When Emily Pogorelc bursts onto the stage in the Washington National Opera’s current production of Leonard Bernstein’s Candide, there is a shock of laughter.
Pogorelc plays Cunegonde, the spoiled daughter of a nasty but noble family. And when she peels off her gloves, she preens. Like a stripper, she wastes neither time nor motion, seducing Candide—the penniless protagonist in this ‘best of all possible worlds’—who is promptly kicked out of the castle and recruited into the army.
Although our heroine is supposedly slain in one of the sillier wars of the time—this, of course, is the 18th century, when rulers are arrogant and cruel, and when everyone is allowed to bear arms—Cunegonde makes it to Lisbon. There she emerges as part-time mistress to both the Grand Inquisitor and the Chief Rabbi. (It turns out they have similar tastes).
It’s an astonishing sequence, and Pogorelc plays it to the hilt. She glides effortlessly from gold-digging virgin to diamond-clad mistress, then sums it all up—and brings down the house—in her glorious solo, “Glitter and be gay, That’s the part I play.”
My fellow reviewer, Hilary Sutton, was so impressed by that aria that she urged local opera fans “to run to see this performance while Pogorelc is still a relative newcomer.” (Click here to read the DCMTA review.)
But how did this “newcomer”—a 21-year-old college senior when she was called in to replace the original lead—get such a plum role?
I caught up with her a few days ago and asked her if this was one of those stories where the heroine is plucked from a chorus and made into a star.
“Not quite,” she said. However, she was in the right place at the right time, the right place being on stage, as a young artist in residence, at the Glimmerglass Festival in Cooperstown, New York.
Singing the lead role in a Handel opera as well as Stephen Sondheim’s Sweeney Todd, she was quickly spotted by Francesca Zambello, who happens to be the Artistic Director of both WNO and Glimmerglass. (Zambello is also the creative force behind this production of Candide, which had its debut in 2015).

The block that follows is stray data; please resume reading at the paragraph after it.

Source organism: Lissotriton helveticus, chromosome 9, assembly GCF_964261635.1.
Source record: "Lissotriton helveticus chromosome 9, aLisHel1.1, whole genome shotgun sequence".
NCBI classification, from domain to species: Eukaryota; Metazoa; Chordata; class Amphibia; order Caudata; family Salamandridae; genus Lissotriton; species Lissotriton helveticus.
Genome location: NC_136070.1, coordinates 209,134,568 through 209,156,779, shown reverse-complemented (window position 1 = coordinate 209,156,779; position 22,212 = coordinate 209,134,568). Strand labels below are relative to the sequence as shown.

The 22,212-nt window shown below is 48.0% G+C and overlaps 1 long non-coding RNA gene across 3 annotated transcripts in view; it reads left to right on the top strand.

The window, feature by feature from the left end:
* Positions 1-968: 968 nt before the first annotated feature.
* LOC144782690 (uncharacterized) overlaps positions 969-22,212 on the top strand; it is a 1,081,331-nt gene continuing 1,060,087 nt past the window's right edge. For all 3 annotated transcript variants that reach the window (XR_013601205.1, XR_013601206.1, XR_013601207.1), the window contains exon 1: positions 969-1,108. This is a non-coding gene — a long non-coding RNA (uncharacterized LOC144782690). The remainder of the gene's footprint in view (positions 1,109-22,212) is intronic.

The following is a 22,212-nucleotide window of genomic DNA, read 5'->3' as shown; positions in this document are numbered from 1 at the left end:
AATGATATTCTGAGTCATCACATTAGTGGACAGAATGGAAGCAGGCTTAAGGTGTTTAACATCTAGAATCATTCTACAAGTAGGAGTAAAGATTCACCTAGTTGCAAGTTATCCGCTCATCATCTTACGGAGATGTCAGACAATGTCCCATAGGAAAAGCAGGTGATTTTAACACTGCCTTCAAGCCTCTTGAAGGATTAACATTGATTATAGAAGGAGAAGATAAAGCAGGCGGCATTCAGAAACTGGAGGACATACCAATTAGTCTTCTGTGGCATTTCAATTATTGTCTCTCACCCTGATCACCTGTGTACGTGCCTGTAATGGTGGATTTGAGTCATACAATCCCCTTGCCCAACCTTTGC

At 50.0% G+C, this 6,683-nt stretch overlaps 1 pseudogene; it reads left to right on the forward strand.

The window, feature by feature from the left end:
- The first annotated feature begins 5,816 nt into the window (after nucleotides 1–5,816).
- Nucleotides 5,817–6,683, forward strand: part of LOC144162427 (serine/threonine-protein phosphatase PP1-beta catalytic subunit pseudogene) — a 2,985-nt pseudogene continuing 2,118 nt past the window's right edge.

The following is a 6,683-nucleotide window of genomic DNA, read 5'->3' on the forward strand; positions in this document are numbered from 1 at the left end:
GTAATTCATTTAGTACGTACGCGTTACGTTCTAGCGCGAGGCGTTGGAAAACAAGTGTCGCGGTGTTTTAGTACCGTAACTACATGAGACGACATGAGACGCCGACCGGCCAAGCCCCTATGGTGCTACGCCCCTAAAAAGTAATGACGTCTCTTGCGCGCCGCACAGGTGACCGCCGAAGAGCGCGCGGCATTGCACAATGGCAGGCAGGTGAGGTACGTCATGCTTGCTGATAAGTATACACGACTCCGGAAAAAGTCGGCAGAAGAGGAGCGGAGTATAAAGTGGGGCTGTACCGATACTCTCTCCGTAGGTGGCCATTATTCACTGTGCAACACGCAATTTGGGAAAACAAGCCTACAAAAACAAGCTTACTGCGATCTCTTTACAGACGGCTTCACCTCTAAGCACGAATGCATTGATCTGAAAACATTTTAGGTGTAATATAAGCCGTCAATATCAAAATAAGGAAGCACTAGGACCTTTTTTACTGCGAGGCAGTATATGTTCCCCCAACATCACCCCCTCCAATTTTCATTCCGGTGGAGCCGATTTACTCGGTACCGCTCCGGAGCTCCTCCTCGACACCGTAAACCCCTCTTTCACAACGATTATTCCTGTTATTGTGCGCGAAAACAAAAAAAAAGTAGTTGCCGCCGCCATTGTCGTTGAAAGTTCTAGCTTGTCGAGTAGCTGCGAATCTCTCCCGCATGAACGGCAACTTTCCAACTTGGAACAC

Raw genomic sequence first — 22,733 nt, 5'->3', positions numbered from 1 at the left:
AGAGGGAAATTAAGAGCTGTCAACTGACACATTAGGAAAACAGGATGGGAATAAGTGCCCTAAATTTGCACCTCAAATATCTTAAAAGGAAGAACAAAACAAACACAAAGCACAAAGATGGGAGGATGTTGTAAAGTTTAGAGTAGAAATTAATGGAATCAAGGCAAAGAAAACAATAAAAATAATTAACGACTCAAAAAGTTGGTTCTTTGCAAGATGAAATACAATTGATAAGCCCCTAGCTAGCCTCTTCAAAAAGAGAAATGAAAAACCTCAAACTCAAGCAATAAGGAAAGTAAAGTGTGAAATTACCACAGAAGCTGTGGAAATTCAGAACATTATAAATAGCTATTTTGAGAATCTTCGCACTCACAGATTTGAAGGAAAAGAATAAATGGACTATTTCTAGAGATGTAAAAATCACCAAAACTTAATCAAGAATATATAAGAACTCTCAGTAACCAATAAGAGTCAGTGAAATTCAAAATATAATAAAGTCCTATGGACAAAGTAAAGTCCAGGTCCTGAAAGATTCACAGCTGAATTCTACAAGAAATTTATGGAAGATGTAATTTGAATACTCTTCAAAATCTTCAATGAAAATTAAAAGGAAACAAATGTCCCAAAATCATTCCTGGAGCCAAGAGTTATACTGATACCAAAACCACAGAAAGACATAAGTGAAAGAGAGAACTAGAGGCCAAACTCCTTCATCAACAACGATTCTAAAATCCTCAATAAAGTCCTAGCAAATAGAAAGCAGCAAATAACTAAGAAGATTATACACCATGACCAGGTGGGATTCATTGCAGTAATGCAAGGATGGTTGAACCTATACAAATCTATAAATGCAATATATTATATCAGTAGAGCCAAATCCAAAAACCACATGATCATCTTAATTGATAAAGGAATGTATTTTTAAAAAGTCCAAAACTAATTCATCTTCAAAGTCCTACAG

Kathryn Lewek, who had originated the role at Glimmerglass, was slated to do it again. But she was forced to withdraw due to pregnancy.
“It’s a very physical production,” Pogorelc explained. “There’s a lot of running around and lifting, and she decided it was too risky.”
The invitation to assume the role arrived on April 2. “I got a text from Francesca, telling me to come to DC at once. I did it,” she added, “because I do whatever Francesca says!”
She had just two days to learn the entire opera. Luckily, she already knew the big number, “Glitter and Be Gay.” “It’s my ‘party piece,’” she said. “It’s a great aria for concerts because it’s so extravagant. And it’s in English, which is good for non-opera events.”
It’s certainly a show-stopper. In fact, her performance reminded me of Beverly Sills, singing Mozart’s Queen of the Night at the New York City Opera in her youth.
When I told her that, she was delighted. “I love singing Mozart,” she said. At the Glyndebourne Festival, where she was the youngest finalist in history, she sang five of his arias and won one of the four of the top prizes. And just two months ago, the sang the soprano role in Mozart’s Requiem with the New Jersey Symphony.
I thought that was quite a coup for a girl who grew up in Milwaukee, but Pogorelc disagreed.
According to her, Milwaukee is a hotbed of arts and culture. “We have tons of theatrical outlets,” she said, counting off two opera companies and lots of professional and semi-professional venues. As a freshman in high school, she did seven shows, mostly musicals.
Not surprisingly, Pogorelc was born into a musical family. Her mother was a singer and her father an avid fan. She herself began performing at age six, started voice lessons at nine and made her professional debut at 16.
“My family was always very supportive,” she said. “They agreed to help me as long as I had both the passion—and the willingness—to work hard. And I did.”
Last Saturday marked her graduation from the Curtis Institute of Music in Philadelphia. Sadly, there was no time to attend. But one of her friends in the show—Marisa Brink, who is the production assistant—put together a “Glitter and Be Graduated” ceremony between shows.
There’ll be no time off after Candide closes, either, since she is already in rehearsals for a show at the Lyric Opera of Chicago. “That company is very special to me,” she said. “My voice teacher is a consultant at Lyric. And my parents took me there when I was a child. It’s what made me really want to be an opera singer!”
Back to Candide: I asked her what she liked best about the role. “I love the character,” she said. “She’s an ingenue, but she’s a strong woman. She knows how to take advantage of men.”
What else? “I love feeding off the other actors in the cast. Alek—tenor Alek Shrader, who plays the ridiculous Candide—is extraordinarily funny, as is Denyce Graves as the Old Lady.”
Happily, Emily Pogorelc will be glittering on stage for four more performances. Seeing her now is one of those rare opportunities to see a talented performer before her name is a byword of the entertainment world.
Candide is performed in English with projected English subtitles.
Running Time: Two hours and 45 minutes, including one 25-minute intermission.